Bursting the Bubble of Excessive Economic Growth

Did you catch Boyhood? Watching Ellar Coltrane’s character, Mason, grow up is pretty cool – except when he gets his long locks trimmed at the insistence of an abusive step-dad. To simply see the physical growth and changes in Mason happen before your eyes (even at a lengthy two hours, forty-five minutes) is almost worth the price of admission. Toward the end of the movie, as Mason reaches young adulthood, we anticipate other changes in his person – not so much physical, but emotional and even spiritual.

A girl or a boy grows for 15-20 years and then reaches a state of physical maturity. In the adult years, physical growth ceases and the continued development of one’s character, spirit, and psyche prevails. Borrowing inspiration from the teacher of Ecclesiastes, there is a time for growth and a time to refrain from growth. In a finite world growth is necessarily limited. Development, defined as elaboration or maturation, deals with internal structuring and happens within the bounds of external physical limits. In my book, Just a Little Bit More, I critique the culture of excess that chooses the value of fast growth over slow and continued development much more often than not.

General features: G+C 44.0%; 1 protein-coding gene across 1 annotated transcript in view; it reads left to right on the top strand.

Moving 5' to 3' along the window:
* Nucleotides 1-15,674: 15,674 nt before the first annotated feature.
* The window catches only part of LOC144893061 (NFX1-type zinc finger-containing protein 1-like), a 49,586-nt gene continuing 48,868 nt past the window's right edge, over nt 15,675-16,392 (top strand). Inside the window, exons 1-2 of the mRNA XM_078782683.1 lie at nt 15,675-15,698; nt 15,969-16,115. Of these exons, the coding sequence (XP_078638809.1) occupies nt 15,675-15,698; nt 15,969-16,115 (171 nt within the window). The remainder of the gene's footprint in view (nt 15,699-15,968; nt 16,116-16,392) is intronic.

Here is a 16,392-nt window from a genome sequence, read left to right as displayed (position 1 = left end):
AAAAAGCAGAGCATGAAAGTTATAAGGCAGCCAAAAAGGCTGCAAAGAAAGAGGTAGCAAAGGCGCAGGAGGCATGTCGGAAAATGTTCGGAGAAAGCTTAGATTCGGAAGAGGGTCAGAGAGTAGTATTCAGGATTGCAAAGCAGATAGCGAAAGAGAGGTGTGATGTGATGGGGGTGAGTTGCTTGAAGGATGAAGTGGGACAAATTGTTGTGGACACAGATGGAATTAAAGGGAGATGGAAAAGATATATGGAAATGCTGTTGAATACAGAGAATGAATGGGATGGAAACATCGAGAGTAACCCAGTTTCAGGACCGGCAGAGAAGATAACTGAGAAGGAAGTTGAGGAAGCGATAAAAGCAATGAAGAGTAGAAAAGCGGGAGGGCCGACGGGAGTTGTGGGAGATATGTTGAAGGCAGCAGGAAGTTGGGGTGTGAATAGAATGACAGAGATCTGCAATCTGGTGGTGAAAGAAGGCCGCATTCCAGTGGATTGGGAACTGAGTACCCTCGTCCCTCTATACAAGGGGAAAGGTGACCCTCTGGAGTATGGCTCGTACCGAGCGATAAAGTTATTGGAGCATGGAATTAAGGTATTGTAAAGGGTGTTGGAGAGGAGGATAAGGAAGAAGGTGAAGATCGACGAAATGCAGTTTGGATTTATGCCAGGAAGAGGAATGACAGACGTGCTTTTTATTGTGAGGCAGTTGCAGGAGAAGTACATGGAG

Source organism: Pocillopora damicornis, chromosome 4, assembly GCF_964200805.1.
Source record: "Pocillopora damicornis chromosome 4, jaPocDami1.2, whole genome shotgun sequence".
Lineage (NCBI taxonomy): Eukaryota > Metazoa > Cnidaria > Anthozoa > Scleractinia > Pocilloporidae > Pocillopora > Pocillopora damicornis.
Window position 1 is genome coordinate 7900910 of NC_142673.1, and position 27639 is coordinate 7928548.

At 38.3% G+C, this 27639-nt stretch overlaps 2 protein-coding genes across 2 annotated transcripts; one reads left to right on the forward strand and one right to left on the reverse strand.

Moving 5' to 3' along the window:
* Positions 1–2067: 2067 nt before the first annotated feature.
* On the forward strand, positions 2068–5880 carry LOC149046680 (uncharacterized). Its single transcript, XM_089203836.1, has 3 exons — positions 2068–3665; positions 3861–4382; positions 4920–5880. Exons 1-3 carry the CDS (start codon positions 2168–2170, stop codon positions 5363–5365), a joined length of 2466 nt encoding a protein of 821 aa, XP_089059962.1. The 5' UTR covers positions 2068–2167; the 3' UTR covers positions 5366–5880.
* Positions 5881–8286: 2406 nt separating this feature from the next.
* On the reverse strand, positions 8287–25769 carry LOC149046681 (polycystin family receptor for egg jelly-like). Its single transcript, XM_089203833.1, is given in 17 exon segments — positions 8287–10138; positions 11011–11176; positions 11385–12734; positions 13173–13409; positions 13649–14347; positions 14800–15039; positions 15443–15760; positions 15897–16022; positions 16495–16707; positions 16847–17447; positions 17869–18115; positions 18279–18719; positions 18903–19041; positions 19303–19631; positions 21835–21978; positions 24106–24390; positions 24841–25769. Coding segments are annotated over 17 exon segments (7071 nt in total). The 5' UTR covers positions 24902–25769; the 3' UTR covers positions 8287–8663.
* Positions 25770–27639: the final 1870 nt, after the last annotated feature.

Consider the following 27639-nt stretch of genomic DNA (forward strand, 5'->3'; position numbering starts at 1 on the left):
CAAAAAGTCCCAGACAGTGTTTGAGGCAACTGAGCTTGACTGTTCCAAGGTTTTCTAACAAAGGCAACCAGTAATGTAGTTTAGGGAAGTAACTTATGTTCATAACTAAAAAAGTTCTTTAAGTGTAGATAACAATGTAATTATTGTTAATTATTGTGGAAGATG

Economically, the long-term growth beginning at the dawn of the industrial era (early 1800s) and the short-term growth since the post-World War II era have significantly blessed millions of the world’s inhabitants, lifting them from poverty to prosperity. The ingenuity, sweat equity, and persistence of inventors, entrepreneurs, and millions of workers have made this beneficial economic growth possible. None of these, however, played the primary role as have the fossil fuels coal and oil, the cheap energy sources powering the geniuses and the grunts. As I stated in a previous post on this topic, gasoline boasts the energy equivalent of four hundred person hours of work. Yes, we’ll still have plenty of oil for some time and it will accomplish many things at the behest of human creators and doers. But, it is a non-renewable energy source and its externalities of pollution and carbon emission are unsustainable in a finite world. Beyond that, its ubiquity (and new lower price!) lures us into a false sense of security: we feel the economic growth we are so accustomed must continue on ad infinitum. For it not to continue as we’ve known it would be cultural and societal ruination, or so we think.

steady state 3